Modern aircraft “fly-by-wire,” which means without direct mechanical linkages between the pilot’s actions and the airplane flaps and rudder. Instead, the pilot’s actions cause a computer chip to run its software program, then signal the next computer chip to run its program, and so on until the last computer chip in the chain tells the flaps to move.
The trend to fly-by-wire started long ago but matured in the 21st century to the point where some aircraft like the Airbus A380 have no mechanical backup systems.
Fly-by-wire has a number of benefits: 1) aircraft weight is saved, reducing acquisition and fuel costs; 2) pilot information displays are more extensive; and 3) component reliability against wear-out failure is improved. Fundamentally, the fly-by-wire software that processes the pilot’s commands can ensure that the plane flies within its optimal safety and fuel economy envelope; the fly-by-wire computer chips do not merely pass the pilot’s commands along unchanged, they actually analyze the commands – and can massage them or even override them.
Today there is no going back; modern commercial aviation simply can’t exist without fly-by-wire.
As the 737 Max tragedies demonstrated, the complexity of software poses a new kind of risk. Back in 1980, Earl Wiener, an aviation guru, wrote, “Digital devices tune out small errors while creating opportunities for large errors.”
To manage the digital device complexity, aircraft computer chip networks are partitioned into four domains, in order of decreasing risk:
Data transfers between domains are controlled. After all, we don’t want that guy in seat 12A to take over the aircraft controls.
Within each domain, the FAA applies de facto safety standards to software (DO-178C) and to hardware (DO-254). The standards attempt to control and document all aspects of airborne system development: planning, design, testing, configuration management, quality assurance. Potential hazards are identified by a System Safety Analysis and, as a result, systems must conform to one of five assurance levels.
Level A (catastrophic) classification means that failure may cause deaths, usually with the loss of the airplane. Level B (hazardous) means that failure has a large negative impact but is less likely to cause a crash. And so on, down to Level E where failures are analyzed to have no safety impact.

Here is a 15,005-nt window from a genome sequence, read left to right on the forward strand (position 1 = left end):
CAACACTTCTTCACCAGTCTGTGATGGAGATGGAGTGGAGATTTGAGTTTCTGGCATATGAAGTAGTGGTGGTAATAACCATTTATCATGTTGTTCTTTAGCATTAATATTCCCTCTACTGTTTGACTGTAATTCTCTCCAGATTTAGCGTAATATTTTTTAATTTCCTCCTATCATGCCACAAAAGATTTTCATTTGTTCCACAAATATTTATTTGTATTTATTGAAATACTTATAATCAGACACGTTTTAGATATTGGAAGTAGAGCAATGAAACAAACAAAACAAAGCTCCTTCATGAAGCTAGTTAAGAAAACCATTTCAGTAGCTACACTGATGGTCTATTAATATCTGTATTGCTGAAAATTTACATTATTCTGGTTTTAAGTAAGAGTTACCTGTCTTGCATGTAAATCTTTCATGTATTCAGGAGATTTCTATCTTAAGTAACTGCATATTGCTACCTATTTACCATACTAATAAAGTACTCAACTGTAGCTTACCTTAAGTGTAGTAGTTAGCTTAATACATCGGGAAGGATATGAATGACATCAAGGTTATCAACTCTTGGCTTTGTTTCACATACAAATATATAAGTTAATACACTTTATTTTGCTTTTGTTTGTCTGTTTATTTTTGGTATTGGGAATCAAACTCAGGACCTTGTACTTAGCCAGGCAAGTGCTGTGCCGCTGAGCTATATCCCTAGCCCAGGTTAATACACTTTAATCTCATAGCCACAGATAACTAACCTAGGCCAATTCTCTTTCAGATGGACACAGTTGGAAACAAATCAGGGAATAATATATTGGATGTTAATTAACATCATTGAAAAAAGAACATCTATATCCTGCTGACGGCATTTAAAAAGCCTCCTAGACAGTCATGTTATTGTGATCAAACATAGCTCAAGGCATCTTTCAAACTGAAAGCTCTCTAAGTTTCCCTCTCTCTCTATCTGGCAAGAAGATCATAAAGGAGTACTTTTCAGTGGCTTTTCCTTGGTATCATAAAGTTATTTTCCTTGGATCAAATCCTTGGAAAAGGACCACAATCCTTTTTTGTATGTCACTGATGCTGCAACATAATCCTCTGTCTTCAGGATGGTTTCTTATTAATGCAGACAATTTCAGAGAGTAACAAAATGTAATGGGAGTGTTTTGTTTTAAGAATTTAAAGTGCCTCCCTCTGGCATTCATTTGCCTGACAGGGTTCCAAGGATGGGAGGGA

Boeing’s MCAS anti-stall system sits in Domain #1, flight control, where failures can often become catastrophic. Unfortunately, in March 2019, investigative reports by the Seattle Times revealed that Boeing employees, working under the auspices of the FAA, classified MCAS failure as “hazardous” (Level B) rather than “catastrophic” (Level A). In general, Level A classification requires measures such as system redundancy to reduce the likelihood of failure. But meeting these requirements would have delayed the 737 MAX introduction.
If, as Boeing’s CEO Dennis Muilenburg implied at his shareholder’s meeting, the pilots should have been able to override the MCAS failures to save flights 610 and 302, then Level B was the correct classification. But most outsiders believe that it was not reasonable to expect the pilots to be able to override the MCAS failures, so such failures should have been classified as “catastrophic” (Level A). In fact, many argue that in the rush to compete against the Airbus A320neo airliner, the MCAS risk was downplayed. On the other hand, Boeing insists that MCAS was certified to FAA requirements; if so, it was certified to a Level B rather than Level A safety standard.
Fundamentally, safety standards for airborne systems rely on extensive documentation and reviews. Even when systems are properly classified, their computer chips and software are highly complex.
Aircraft suppliers rely on vast computer-aided design (CAD) resources to develop new fly-by-wire technology. Is documentation and review sufficient to insure the safety of these systems? You might say, “Of course not!” However, it is important to note that safety standards for the most sensitive systems constrain their technical complexity in order to help ensure a safe outcome. The fact is more complex computer chips create more pitfalls for software. Where is the right balance in aircraft design between unleashing computer chip technology and throttling it for safety?
Long after the 737 Max is returned to flight, aircraft design will continue to be driven by demands for more fuel economy, more reliability, and more features – as well as safety. You, the informed public, must ask whether an inflection point has been reached where the siren song of computer chips and their increasingly complex software has overcome the resources of Boeing, Airbus, and the regulatory agencies to protect passenger safety.
Have a nice flight!
W. Patrick Hays spent 40 years as a designer, manager, and executive responsible for new computer chip development. He co-founded Lexra, Inc., and, from 2013 to 2018, was a manager and chief engineer at Boeing Defense, Space & Security.